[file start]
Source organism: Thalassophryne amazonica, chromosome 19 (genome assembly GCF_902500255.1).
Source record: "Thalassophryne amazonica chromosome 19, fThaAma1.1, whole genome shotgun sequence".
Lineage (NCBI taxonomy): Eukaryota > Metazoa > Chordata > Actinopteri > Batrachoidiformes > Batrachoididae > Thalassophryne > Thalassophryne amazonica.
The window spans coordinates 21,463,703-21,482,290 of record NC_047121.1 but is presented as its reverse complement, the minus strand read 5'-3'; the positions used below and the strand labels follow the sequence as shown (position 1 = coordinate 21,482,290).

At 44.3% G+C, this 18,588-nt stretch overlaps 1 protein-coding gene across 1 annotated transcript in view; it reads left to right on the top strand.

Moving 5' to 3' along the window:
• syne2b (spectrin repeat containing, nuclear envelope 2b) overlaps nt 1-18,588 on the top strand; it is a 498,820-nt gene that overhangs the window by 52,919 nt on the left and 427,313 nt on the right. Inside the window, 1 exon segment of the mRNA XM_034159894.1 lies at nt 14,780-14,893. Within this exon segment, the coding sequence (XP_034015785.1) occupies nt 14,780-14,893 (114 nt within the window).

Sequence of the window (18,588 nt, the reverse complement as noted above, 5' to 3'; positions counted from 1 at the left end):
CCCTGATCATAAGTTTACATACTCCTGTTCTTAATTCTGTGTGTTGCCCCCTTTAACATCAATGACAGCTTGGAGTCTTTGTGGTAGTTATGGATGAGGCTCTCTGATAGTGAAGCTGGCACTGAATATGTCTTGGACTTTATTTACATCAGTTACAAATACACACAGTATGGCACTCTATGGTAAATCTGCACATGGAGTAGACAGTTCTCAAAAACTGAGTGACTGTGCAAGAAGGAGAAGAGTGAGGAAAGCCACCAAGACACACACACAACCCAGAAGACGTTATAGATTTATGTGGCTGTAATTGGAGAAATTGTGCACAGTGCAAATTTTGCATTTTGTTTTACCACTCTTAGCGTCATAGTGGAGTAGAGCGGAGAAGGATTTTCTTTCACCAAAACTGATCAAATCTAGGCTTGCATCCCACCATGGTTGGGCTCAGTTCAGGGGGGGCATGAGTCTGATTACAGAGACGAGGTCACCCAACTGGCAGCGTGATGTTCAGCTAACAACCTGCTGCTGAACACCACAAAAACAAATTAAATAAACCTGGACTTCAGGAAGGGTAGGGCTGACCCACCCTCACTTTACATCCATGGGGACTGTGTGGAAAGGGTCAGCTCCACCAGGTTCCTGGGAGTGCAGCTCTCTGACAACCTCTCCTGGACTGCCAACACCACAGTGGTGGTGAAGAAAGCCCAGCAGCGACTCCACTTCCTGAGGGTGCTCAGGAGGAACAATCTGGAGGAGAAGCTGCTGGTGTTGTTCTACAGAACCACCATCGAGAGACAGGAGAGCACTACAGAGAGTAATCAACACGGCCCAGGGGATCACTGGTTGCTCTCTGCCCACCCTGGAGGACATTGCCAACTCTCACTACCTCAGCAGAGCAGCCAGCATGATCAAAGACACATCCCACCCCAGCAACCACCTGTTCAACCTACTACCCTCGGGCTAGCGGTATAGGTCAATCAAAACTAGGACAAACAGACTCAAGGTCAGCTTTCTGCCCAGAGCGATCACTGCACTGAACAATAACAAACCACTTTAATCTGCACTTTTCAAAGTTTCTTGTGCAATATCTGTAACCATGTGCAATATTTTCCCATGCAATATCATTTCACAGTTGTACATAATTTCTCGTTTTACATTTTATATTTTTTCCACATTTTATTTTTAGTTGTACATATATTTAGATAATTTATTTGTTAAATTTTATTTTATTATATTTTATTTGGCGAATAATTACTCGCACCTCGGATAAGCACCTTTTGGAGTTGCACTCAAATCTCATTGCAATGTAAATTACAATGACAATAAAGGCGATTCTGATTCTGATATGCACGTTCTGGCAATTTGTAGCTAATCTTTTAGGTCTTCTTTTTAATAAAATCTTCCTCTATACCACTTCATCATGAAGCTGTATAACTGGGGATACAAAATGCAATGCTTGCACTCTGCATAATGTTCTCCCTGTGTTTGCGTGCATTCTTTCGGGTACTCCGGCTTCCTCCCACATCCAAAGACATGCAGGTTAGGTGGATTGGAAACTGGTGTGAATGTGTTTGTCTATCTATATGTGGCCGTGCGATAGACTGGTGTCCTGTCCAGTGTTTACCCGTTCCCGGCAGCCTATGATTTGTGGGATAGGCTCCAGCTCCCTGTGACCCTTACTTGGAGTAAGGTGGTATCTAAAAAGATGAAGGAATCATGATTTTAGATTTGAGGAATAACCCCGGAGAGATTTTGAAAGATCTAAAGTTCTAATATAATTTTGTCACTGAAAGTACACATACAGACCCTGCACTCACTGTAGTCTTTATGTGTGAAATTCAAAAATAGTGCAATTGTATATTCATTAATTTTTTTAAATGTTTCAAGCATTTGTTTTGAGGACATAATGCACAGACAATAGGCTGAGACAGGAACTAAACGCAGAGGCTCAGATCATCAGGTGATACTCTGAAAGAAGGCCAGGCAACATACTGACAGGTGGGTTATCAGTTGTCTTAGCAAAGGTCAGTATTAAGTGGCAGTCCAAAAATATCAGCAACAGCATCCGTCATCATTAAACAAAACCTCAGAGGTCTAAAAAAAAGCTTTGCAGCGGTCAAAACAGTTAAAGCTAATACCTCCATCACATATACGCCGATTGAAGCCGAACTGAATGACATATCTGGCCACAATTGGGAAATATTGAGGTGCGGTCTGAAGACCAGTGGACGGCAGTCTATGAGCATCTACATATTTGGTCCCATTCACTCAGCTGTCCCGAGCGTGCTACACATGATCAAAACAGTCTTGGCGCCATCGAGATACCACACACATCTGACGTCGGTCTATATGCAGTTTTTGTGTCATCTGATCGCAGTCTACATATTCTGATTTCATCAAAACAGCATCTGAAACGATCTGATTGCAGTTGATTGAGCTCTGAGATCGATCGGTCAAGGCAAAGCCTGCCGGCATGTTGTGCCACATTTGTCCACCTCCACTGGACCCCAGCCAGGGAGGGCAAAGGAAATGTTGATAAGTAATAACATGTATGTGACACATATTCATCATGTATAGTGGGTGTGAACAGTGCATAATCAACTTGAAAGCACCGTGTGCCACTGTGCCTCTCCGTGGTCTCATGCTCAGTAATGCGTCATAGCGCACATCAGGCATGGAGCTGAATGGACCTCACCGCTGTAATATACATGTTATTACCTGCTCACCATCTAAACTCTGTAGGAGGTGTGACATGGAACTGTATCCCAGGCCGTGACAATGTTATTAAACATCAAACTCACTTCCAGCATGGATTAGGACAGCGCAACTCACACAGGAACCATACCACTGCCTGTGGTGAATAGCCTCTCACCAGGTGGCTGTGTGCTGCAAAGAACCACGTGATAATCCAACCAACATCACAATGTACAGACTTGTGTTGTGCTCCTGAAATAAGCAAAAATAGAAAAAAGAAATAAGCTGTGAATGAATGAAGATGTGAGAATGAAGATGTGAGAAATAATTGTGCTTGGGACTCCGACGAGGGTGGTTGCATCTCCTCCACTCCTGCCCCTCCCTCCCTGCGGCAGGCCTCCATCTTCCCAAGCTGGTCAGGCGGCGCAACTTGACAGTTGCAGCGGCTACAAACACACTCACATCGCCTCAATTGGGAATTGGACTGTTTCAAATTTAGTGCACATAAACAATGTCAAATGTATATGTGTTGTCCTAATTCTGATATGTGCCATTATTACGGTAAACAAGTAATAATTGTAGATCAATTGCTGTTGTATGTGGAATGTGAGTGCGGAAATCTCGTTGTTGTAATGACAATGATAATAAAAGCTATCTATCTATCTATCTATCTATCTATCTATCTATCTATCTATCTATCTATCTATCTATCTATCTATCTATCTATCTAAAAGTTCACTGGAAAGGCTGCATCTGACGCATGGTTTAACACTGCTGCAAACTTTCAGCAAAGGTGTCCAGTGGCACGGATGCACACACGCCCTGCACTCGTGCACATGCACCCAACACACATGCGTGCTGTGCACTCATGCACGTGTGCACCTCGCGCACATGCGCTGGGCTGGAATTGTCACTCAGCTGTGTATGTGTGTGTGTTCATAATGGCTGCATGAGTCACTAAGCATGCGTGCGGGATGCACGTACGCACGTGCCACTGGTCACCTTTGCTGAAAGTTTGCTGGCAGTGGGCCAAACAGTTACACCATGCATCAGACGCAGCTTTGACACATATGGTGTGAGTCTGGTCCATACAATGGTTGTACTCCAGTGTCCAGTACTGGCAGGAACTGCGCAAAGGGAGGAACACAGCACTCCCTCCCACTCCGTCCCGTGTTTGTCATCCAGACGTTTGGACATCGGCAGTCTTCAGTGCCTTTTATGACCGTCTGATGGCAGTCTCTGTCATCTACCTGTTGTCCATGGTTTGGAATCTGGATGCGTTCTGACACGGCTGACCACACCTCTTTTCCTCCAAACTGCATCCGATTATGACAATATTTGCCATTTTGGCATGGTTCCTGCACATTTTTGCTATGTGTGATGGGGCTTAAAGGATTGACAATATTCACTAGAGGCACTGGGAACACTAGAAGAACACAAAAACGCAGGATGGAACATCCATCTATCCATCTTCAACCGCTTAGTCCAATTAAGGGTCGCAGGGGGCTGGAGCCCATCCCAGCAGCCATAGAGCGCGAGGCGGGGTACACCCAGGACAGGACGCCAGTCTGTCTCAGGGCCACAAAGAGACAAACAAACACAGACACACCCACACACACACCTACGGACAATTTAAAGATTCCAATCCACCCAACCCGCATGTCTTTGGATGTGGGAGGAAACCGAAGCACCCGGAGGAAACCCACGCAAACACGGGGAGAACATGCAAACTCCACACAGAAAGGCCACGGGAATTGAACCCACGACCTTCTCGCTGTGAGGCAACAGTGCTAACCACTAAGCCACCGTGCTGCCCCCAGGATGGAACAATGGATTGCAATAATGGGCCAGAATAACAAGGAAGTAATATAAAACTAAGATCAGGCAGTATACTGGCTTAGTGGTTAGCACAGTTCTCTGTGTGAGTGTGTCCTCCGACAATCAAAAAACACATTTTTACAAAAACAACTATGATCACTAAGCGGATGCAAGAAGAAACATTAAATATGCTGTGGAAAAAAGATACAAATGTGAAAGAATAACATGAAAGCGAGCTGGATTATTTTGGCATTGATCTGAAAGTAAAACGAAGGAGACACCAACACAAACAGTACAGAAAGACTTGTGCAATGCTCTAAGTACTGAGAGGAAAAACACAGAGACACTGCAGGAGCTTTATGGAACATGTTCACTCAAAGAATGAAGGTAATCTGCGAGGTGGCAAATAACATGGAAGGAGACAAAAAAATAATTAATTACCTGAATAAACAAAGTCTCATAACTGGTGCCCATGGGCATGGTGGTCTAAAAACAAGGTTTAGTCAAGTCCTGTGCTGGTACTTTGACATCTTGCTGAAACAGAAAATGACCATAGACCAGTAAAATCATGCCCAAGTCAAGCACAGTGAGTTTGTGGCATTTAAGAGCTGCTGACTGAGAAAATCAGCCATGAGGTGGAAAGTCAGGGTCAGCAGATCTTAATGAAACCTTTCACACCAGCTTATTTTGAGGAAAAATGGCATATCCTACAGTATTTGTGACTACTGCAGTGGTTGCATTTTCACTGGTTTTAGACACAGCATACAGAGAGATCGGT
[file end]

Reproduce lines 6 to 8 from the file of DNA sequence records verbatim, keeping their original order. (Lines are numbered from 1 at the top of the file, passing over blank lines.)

Moving 5' to 3' along the window:
• syne2b (spectrin repeat containing, nuclear envelope 2b) overlaps nt 1-18,588 on the top strand; it is a 498,820-nt gene that overhangs the window by 52,919 nt on the left and 427,313 nt on the right. Inside the window, 1 exon segment of the mRNA XM_034159894.1 lies at nt 14,780-14,893. Within this exon segment, the coding sequence (XP_034015785.1) occupies nt 14,780-14,893 (114 nt within the window).

Sequence of the window (18,588 nt, the reverse complement as noted above, 5' to 3'; positions counted from 1 at the left end):